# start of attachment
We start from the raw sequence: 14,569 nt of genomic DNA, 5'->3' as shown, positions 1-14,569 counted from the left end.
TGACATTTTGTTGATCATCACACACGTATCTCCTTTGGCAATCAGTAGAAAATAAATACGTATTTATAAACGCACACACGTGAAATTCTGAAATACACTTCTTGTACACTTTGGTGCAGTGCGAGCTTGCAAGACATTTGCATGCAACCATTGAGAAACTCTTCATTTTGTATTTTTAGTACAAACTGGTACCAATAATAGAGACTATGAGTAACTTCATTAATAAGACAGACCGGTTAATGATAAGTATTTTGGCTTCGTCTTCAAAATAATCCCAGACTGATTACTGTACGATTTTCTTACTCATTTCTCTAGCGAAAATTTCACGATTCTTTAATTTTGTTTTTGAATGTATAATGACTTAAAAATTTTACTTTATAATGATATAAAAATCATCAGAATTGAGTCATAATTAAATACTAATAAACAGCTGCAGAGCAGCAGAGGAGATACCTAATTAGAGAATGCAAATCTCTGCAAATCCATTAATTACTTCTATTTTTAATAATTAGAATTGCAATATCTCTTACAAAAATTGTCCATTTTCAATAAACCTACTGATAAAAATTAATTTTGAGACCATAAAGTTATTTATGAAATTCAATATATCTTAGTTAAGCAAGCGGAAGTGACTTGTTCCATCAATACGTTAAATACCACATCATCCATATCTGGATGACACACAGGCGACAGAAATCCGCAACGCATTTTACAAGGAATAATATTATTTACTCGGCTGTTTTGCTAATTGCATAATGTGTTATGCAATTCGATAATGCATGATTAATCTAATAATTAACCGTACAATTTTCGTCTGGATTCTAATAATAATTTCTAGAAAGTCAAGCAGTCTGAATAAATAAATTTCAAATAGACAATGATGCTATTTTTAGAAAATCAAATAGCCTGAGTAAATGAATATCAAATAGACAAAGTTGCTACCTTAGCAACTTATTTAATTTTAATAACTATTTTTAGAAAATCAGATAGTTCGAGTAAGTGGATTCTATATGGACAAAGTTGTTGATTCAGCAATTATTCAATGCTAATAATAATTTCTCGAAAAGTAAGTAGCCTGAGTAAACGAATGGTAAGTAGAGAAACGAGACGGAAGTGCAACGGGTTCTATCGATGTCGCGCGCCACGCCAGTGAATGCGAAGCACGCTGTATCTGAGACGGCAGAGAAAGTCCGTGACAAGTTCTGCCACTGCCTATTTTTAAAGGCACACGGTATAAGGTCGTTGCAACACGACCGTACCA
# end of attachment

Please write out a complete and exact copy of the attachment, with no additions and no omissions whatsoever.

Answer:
We start from the raw sequence: 14,569 nt of genomic DNA, 5'->3' as shown, positions 1-14,569 counted from the left end.
TGACATTTTGTTGATCATCACACACGTATCTCCTTTGGCAATCAGTAGAAAATAAATACGTATTTATAAACGCACACACGTGAAATTCTGAAATACACTTCTTGTACACTTTGGTGCAGTGCGAGCTTGCAAGACATTTGCATGCAACCATTGAGAAACTCTTCATTTTGTATTTTTAGTACAAACTGGTACCAATAATAGAGACTATGAGTAACTTCATTAATAAGACAGACCGGTTAATGATAAGTATTTTGGCTTCGTCTTCAAAATAATCCCAGACTGATTACTGTACGATTTTCTTACTCATTTCTCTAGCGAAAATTTCACGATTCTTTAATTTTGTTTTTGAATGTATAATGACTTAAAAATTTTACTTTATAATGATATAAAAATCATCAGAATTGAGTCATAATTAAATACTAATAAACAGCTGCAGAGCAGCAGAGGAGATACCTAATTAGAGAATGCAAATCTCTGCAAATCCATTAATTACTTCTATTTTTAATAATTAGAATTGCAATATCTCTTACAAAAATTGTCCATTTTCAATAAACCTACTGATAAAAATTAATTTTGAGACCATAAAGTTATTTATGAAATTCAATATATCTTAGTTAAGCAAGCGGAAGTGACTTGTTCCATCAATACGTTAAATACCACATCATCCATATCTGGATGACACACAGGCGACAGAAATCCGCAACGCATTTTACAAGGAATAATATTATTTACTCGGCTGTTTTGCTAATTGCATAATGTGTTATGCAATTCGATAATGCATGATTAATCTAATAATTAACCGTACAATTTTCGTCTGGATTCTAATAATAATTTCTAGAAAGTCAAGCAGTCTGAATAAATAAATTTCAAATAGACAATGATGCTATTTTTAGAAAATCAAATAGCCTGAGTAAATGAATATCAAATAGACAAAGTTGCTACCTTAGCAACTTATTTAATTTTAATAACTATTTTTAGAAAATCAGATAGTTCGAGTAAGTGGATTCTATATGGACAAAGTTGTTGATTCAGCAATTATTCAATGCTAATAATAATTTCTCGAAAAGTAAGTAGCCTGAGTAAACGAATGGTAAGTAGAGAAACGAGACGGAAGTGCAACGGGTTCTATCGATGTCGCGCGCCACGCCAGTGAATGCGAAGCACGCTGTATCTGAGACGGCAGAGAAAGTCCGTGACAAGTTCTGCCACTGCCTATTTTTAAAGGCACACGGTATAAGGTCGTTGCAACACGACCGTACCA